December 28, 2019
In my last post I described how I’m running my own authoritative DNS servers, and I left off with a note about how I wasn’t ready to use these servers in production because I didn’t have any monitoring configured.
In this post, I’ll explain why I decided to build a custom monitoring solution, and how you could create your own low-cost (free) monitoring tool.
Generally speaking, I wanted a monitoring solution which could confirm that each of my DNS servers was responding to queries. This is different from checking that my domains can be resolved, as DNS has automatic fail-over built into the client, and I want to know when even one of my servers is down.
There are many monitoring-as-a-service vendors, but adding an additional vendor to your stack has some cost. Even if I would qualify for the free tier, there is the mental cost of learning a new platform.
Additionally, I have some future infrastructure provisioning automation plans which I think could benefit from building on top of a monitoring tool that I fully control.
I built a custom command line application in Rust, which acts as a DNS client and checks that my DNS servers respond correctly. If there are any failures, it uses the GitHub API to create an issue on my infrastructure repo.
I then deploy this application to Heroku, using the
Heroku Scheduler to automatically run it every 10 minutes.
While this monitoring tool is certainly the kind of thing you could run on a Raspberry Pi (in particular since it doesn’t need a static IP), I chose to deploy it to Heroku. This is because I already have a couple other projects running on Heroku, including one very similar to this (a scheduled app rather than a long running server). Also, since my infrastructure is hosted with Linode, hosting the monitoring service elsewhere prevents common mode failures.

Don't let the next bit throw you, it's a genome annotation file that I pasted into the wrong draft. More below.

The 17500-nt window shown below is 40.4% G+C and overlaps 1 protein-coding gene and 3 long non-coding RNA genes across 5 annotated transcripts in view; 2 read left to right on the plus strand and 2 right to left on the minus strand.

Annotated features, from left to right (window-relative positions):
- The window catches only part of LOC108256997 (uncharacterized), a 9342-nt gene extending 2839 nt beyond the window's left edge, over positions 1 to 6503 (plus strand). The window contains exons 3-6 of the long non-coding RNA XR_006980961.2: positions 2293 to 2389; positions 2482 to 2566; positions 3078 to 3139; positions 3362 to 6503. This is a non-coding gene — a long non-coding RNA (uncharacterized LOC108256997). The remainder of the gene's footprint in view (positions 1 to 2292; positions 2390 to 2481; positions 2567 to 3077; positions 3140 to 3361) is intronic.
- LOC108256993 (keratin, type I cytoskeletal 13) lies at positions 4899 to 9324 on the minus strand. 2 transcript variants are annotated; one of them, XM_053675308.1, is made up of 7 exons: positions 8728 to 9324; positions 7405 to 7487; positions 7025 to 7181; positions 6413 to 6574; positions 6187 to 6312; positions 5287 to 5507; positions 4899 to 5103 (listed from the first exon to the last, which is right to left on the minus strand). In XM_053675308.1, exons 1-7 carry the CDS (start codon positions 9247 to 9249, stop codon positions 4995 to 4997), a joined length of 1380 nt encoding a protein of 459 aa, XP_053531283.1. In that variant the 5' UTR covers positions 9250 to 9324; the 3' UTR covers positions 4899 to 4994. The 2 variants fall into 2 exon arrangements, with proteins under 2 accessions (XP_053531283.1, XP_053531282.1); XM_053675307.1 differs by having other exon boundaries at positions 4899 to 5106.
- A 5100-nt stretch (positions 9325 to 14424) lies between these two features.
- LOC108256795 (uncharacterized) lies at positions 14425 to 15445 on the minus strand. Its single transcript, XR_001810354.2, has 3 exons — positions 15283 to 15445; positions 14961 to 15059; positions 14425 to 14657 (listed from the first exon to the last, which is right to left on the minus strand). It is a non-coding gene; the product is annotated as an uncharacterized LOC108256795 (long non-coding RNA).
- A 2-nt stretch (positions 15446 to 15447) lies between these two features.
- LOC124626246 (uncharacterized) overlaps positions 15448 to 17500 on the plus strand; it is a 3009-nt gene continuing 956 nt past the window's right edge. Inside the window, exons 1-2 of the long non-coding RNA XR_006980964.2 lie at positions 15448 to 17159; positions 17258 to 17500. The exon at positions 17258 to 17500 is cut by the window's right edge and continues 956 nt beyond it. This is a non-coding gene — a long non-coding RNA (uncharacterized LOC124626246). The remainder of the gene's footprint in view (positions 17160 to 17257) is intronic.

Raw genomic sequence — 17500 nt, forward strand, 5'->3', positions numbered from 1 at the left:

Deploying a service like this to Heroku is fairly easy:
Heroku Schedulerto run your binary (for me,
For now this tool is hard-coded to check DNS authoritative name servers, but the ideas presented are general enough that they could easily be used to monitor web servers or really any internet-accessible service. In the future, I’ll likely expand this service to act as an HTTP(S) client so I can be alerted if my web servers go down.
As it sits I believe this tool has satisfied my immediate goals. I now have monitoring configured for the DNS servers, it was developed/deployed without bringing a new vendor into my stack (I was already using GitHub and Heroku), and since I have full control of the code I’ve kept open the door for many future improvements.